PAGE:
Every dog owner knows that taking care of your dog is absolutely a huge responsibility. For the most part, you are making a lifelong commitment to the health and happiness of another living creature: your beloved dog. And, sometimes, our dogs require some extra care and attention outside of the typical walking, feeding, and grooming routine to keep them in their best shape.
This can be especially true when it comes to caring for certain wrinkly dog breeds that require some extra care and attention. One of the lesser-known health considerations of wrinkly dogs is tail pockets. Before we jump into the care and maintenance of this anatomical oddity, first let’s discuss exactly what a tail pocket is and how to know if your dog has one.
What is a Dog Tail Pocket?
Many dog breeds are covered in wrinkles (adorable, right?), and those wrinkles can sometimes be found in surprising places. The tail pocket is a small indentation- or pocket – located just under the dog’s tail and created by a fold of wrinkly skin. Sometimes, it can be on the top of the tail, or around the tail depending on the dog. Most often, tail pockets resemble a dimple on your dog’s butt until you take a closer look.
What Dog Breeds Have Tail Pockets?
Tail pockets are found in several small dog breeds. The more wrinkled the skin on the dog, the more likely it is to have a pocket.
Some dog breeds prone to having tail pockets are:
- English Bulldogs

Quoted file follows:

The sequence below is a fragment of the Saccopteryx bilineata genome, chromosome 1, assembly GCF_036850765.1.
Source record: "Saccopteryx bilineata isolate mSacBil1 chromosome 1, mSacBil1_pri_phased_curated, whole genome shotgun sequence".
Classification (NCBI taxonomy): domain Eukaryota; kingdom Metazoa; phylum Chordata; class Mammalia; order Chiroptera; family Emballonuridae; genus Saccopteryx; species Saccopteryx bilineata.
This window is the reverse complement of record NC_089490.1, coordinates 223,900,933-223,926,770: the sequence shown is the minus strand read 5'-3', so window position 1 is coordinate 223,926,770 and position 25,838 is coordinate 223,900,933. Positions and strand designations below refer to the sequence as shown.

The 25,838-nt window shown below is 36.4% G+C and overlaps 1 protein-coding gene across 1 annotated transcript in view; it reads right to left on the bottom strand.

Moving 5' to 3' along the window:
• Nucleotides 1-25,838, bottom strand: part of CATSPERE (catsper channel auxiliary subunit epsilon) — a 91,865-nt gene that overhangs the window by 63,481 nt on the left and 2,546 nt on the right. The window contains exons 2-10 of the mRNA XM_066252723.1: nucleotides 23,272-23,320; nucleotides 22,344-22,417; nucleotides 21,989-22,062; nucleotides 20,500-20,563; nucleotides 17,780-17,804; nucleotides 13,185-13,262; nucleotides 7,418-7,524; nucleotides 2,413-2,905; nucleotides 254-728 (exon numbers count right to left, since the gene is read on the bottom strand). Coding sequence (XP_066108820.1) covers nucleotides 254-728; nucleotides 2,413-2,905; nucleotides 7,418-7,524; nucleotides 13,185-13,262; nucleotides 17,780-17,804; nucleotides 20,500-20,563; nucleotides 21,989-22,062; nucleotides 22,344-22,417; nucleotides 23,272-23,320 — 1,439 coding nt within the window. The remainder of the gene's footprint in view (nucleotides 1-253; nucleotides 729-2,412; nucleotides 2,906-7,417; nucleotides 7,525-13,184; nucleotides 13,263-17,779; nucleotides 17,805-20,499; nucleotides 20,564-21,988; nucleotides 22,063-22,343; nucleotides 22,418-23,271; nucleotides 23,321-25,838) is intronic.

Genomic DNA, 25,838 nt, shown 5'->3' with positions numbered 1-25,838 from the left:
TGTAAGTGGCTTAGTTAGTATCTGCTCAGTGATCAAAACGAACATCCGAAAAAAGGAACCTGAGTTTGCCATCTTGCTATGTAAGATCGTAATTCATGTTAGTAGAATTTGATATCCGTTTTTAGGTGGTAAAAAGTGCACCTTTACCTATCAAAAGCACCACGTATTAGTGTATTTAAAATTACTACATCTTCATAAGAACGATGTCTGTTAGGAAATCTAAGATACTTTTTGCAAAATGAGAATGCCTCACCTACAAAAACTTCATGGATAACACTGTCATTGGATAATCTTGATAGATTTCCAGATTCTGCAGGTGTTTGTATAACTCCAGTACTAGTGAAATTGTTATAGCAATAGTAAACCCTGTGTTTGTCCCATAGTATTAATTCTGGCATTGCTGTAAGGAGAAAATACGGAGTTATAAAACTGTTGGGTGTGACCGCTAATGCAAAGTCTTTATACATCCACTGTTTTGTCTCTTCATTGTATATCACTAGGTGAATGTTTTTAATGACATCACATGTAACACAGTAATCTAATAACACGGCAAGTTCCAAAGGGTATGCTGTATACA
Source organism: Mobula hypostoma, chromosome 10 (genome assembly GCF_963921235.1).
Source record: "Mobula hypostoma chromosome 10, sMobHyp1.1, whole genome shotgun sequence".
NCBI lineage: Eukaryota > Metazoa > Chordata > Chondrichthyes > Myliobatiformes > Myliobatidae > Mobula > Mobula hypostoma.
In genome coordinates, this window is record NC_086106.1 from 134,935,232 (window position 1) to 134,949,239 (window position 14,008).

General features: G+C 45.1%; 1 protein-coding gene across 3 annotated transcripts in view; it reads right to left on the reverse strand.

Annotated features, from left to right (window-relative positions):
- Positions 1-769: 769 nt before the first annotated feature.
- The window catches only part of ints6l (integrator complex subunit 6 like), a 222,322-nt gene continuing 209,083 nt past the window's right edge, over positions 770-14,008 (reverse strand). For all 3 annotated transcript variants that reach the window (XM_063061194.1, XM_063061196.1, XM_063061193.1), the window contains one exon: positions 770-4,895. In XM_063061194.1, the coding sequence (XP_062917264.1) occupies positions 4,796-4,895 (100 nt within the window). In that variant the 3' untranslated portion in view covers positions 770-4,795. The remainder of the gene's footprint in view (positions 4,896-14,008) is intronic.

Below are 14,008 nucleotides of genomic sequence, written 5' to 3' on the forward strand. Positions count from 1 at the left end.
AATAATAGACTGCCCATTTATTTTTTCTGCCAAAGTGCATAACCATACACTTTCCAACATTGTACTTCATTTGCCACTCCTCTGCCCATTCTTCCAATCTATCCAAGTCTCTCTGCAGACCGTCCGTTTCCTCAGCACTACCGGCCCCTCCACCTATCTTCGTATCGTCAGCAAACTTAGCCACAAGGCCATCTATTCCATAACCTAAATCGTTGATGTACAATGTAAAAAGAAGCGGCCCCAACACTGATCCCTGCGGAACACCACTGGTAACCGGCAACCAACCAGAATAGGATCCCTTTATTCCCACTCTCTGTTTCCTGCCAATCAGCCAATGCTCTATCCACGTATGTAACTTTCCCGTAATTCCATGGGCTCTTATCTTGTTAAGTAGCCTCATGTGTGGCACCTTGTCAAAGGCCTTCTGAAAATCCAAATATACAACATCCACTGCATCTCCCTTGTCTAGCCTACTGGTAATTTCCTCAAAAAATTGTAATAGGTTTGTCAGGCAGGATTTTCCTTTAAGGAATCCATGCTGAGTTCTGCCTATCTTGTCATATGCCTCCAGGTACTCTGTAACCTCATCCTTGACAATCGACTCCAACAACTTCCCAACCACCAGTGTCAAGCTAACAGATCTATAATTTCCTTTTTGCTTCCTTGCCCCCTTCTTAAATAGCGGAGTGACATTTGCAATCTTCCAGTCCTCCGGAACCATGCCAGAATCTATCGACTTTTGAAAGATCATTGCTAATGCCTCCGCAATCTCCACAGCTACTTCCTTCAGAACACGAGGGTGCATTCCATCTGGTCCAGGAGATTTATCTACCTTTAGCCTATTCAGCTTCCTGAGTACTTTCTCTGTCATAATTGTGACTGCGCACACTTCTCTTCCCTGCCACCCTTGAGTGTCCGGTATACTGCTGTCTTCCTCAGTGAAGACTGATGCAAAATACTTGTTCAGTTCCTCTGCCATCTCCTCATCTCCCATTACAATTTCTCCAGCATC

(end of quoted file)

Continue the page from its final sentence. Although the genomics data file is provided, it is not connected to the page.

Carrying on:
- French Bulldogs
In most of these breeds, the type of tail also plays a factor in whether a tail pocket is present or not. For instance, tail pockets are found more frequently on dogs with tight, corkscrew tails more so than straighter tails.
How to Check if Your Dog Has a Tail Pocket
Not all dogs in the breeds listed above will have a tail pocket. Finding your dog’s tail pocket – if they have one – is easy enough to do. Simply run your finger under your dog’s tail to see if there is an indentation of skin present, or not. Wrinkly puppies are not always born with a tail pocket. In some breeds, such as French Bulldogs, a tail pocket may not develop until they are at least six months old, or until they are fully grown into their wrinkly glory. Some dogs never develop a tail pocket at all. Much of it depends on how wrinkly the dog is and the anatomy of the tail.
What it Means For your Dog’s Health
Dog tail pockets aren’t as obvious as your dog’s other skin folds and wrinkles that require special attention, but they are just as important to care for. On their own, tail pockets are not a reason to be concerned. Tail pockets are a perfectly natural occurrence, much the same as your dog’s other wrinkles! However, much like those other wrinkles, tail pockets can trap dirt, fungus, and other irritants within the folds. If you don’t clean your dog’s tail pocket regularly, it can cause a lot of discomfort for your dog.
Symptoms of an Irritated Tail Pocket